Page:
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Aussie and Euro Rebound as Spanish Bond Yields Fall

Aussie and Euro Rebound as Spanish Bond Yields Fall

Christopher Vecchio, CFA, Senior Strategist

Fundamental Headlines

- Profit Drop at U.S. Banks Imperils Rally – Bloomberg

- Shadow Banks on Trial as China’s Rich Sister Faces Death – Bloomberg

- Defiant North Korea Begins Injecting Fuel into Rocket – Reuters

- German Bonds Uncovered as Yields Hit Low – WSJ

- Shades of 2011: Stock Correction Draws Worries – WSJ

European Session Summary

There was little important data due out in the overnight, a welcomed reprieve for market participants that have been seemingly disappointed upon every major data release from across the globe the past few weeks. With earnings season rolling in, and the first numbers holding up better than expected, risk-appetite found renewed vigor ahead of the US cash equity session, with the commodity currencies, led by the New Zealand Dollar, outperforming the European and safe haven currencies.

The main catalyst for the bullish risk, bearish safety move in the European session has to go to rumors out of the European Central Bank. Governing Council member Benoit Coeure noted that the ECB has the “tools” to provide assistance, stating “We have an instrument, the securities market program, which hasn’t been used recently but it still exists.” With some further positive commentary about the Spanish economy, the stage was set for a rally by the Euro, in particular against the Japanese Yen and the US Dollar.

Taking a look at credit, it’s clear that market participants are fixated on the fiscal situations unfolding in Italy and Spain rather than in Greece and Portugal, given broader market moves. Typically, on a day like today (risk-on), periphery debt would strengthen. In the past, when Greek and Portuguese debt has underperformed, the market has shed yield and looked for safety. Today, we note that Greek and Portuguese debt are substantially weaker, but with Italian and Spanish bonds strengthening, market participants’ worries are at ease for a bit. The Italian 10-year bond yield dropped to 5.471 percent while the Spanish 10-year bond yield dropped to 5.807 percent.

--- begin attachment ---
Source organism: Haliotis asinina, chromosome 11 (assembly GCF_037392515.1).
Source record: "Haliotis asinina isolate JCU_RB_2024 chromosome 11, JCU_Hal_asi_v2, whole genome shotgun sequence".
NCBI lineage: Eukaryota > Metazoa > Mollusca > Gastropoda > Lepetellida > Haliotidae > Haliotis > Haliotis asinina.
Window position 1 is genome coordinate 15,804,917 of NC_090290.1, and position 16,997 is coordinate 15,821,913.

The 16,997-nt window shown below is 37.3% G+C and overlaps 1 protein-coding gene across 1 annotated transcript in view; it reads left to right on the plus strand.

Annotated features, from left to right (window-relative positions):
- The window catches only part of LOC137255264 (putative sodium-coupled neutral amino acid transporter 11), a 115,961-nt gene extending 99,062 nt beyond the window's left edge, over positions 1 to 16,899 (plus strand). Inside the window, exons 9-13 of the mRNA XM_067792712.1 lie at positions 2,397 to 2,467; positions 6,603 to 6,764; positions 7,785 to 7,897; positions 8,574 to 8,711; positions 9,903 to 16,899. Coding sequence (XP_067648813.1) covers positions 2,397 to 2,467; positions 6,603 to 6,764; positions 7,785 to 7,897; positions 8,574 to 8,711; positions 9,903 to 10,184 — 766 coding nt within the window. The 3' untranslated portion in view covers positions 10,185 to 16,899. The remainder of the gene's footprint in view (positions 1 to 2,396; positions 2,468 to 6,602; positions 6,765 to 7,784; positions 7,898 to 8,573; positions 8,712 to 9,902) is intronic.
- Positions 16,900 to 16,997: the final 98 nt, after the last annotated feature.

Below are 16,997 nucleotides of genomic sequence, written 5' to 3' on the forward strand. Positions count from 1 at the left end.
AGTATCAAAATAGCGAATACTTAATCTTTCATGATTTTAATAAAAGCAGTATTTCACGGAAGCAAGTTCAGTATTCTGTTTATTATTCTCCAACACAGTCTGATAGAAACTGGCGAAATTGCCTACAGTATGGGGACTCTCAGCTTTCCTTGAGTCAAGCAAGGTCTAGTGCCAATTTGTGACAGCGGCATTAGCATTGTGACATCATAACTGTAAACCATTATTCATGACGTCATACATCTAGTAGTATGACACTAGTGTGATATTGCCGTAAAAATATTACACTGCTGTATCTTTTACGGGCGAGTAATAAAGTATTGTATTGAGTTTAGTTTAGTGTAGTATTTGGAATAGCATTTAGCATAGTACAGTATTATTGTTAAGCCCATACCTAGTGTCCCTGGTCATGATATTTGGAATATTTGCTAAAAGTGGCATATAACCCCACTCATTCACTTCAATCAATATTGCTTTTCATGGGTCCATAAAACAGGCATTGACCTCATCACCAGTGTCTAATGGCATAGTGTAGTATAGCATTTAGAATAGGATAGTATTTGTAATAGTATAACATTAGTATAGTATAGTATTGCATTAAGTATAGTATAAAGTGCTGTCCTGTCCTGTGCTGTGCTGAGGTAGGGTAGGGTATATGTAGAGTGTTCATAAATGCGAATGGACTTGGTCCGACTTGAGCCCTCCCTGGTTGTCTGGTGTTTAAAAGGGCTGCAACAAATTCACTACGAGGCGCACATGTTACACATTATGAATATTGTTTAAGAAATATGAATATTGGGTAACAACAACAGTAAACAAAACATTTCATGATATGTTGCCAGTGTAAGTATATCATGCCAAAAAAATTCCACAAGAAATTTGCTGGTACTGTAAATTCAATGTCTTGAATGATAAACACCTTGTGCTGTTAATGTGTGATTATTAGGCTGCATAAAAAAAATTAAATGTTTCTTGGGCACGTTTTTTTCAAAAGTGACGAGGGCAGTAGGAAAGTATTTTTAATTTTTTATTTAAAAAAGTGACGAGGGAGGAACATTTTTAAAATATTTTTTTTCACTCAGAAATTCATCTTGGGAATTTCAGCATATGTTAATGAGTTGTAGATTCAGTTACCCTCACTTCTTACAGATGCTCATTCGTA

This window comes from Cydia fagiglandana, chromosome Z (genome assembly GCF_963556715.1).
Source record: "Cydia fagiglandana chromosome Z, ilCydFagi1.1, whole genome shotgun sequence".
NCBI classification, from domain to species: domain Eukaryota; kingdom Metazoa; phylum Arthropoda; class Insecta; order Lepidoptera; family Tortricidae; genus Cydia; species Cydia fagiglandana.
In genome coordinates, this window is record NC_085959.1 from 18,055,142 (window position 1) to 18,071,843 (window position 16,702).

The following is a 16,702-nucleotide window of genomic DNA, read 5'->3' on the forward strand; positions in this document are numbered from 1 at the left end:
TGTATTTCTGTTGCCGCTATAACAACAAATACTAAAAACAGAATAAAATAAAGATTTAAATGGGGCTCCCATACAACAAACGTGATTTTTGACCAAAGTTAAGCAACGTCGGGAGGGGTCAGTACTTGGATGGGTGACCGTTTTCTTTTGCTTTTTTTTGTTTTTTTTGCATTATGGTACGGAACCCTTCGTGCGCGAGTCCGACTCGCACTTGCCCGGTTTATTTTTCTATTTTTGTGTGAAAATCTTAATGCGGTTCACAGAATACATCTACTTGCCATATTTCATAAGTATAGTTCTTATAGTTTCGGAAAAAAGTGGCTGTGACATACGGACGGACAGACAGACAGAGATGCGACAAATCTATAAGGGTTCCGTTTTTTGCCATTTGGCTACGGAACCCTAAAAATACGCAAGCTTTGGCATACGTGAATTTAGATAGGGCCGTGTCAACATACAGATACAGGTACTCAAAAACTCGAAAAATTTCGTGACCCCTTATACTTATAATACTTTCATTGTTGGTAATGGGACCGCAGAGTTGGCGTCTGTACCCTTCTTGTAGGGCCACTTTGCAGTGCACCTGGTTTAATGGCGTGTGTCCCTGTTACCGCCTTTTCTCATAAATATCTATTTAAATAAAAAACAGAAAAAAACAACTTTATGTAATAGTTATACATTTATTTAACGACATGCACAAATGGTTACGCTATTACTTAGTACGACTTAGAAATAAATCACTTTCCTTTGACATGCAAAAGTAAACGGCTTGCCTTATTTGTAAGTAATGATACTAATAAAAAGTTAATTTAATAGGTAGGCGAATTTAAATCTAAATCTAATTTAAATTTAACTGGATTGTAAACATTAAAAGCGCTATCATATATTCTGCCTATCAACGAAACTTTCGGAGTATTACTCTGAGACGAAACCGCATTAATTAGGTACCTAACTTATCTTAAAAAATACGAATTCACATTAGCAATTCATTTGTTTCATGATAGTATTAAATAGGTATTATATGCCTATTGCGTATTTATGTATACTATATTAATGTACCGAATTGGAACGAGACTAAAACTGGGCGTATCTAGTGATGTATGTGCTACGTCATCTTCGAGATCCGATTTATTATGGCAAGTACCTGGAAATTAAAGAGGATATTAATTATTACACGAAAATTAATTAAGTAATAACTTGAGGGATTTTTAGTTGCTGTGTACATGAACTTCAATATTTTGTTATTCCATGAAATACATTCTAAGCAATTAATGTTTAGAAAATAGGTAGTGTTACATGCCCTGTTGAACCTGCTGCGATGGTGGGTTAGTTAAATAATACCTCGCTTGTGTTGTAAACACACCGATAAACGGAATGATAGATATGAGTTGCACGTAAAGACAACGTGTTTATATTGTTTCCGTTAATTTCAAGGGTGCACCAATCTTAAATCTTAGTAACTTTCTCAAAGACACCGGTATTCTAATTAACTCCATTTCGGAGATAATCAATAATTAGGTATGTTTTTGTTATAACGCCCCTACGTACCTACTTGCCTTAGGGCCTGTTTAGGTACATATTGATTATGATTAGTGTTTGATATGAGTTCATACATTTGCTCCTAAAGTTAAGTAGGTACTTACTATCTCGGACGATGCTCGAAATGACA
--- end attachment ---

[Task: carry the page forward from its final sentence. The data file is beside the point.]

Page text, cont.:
NZDJPY 5-min Chart: April 11, 2012

Risk-Appetite_Improves_as_Euro_Rebounds_on_Falling_Spanish_Yields_body_Picture_13.png, Aussie and Euro Rebound as Spanish Bond Yields Fall

Charts Created using Marketscope – Prepared by Christopher Vecchio

Overall, the New Zealand Dollar was the best performing major currency, gaining 0.61 percent against the US Dollar. The commodity and European currencies were strong overall, with the Australian and Canadian Dollars up 0.58 percent and 0.22 percent respectively, while the Euro firmed by 0.42 percent against the US Dollar though two sessions on Wednesday. The Japanese Yen was the worst performer, down 0.22 percent.

24-Hour Price Action

Risk-Appetite_Improves_as_Euro_Rebounds_on_Falling_Spanish_Yields_body_Picture_1.png, Aussie and Euro Rebound as Spanish Bond Yields FallRisk-Appetite_Improves_as_Euro_Rebounds_on_Falling_Spanish_Yields_body_Picture_10.png, Aussie and Euro Rebound as Spanish Bond Yields Fall

Key Levels: 13:25 GMT

Risk-Appetite_Improves_as_Euro_Rebounds_on_Falling_Spanish_Yields_body_Picture_4.png, Aussie and Euro Rebound as Spanish Bond Yields Fall

Thus far, on Wednesday, the Dow Jones FXCM Dollar Index (Ticker: USDOLLAR) is trading slightly lower, at 9958.34 at the time this report was written, after opening at 9986.82. The index has traded mostly lower, with the high at 9997.10 and the low at 9950.00.

--- Written by Christopher Vecchio, Currency Analyst

To contact Christopher Vecchio, e-mail

Follow him on Twitter at @CVecchioFX

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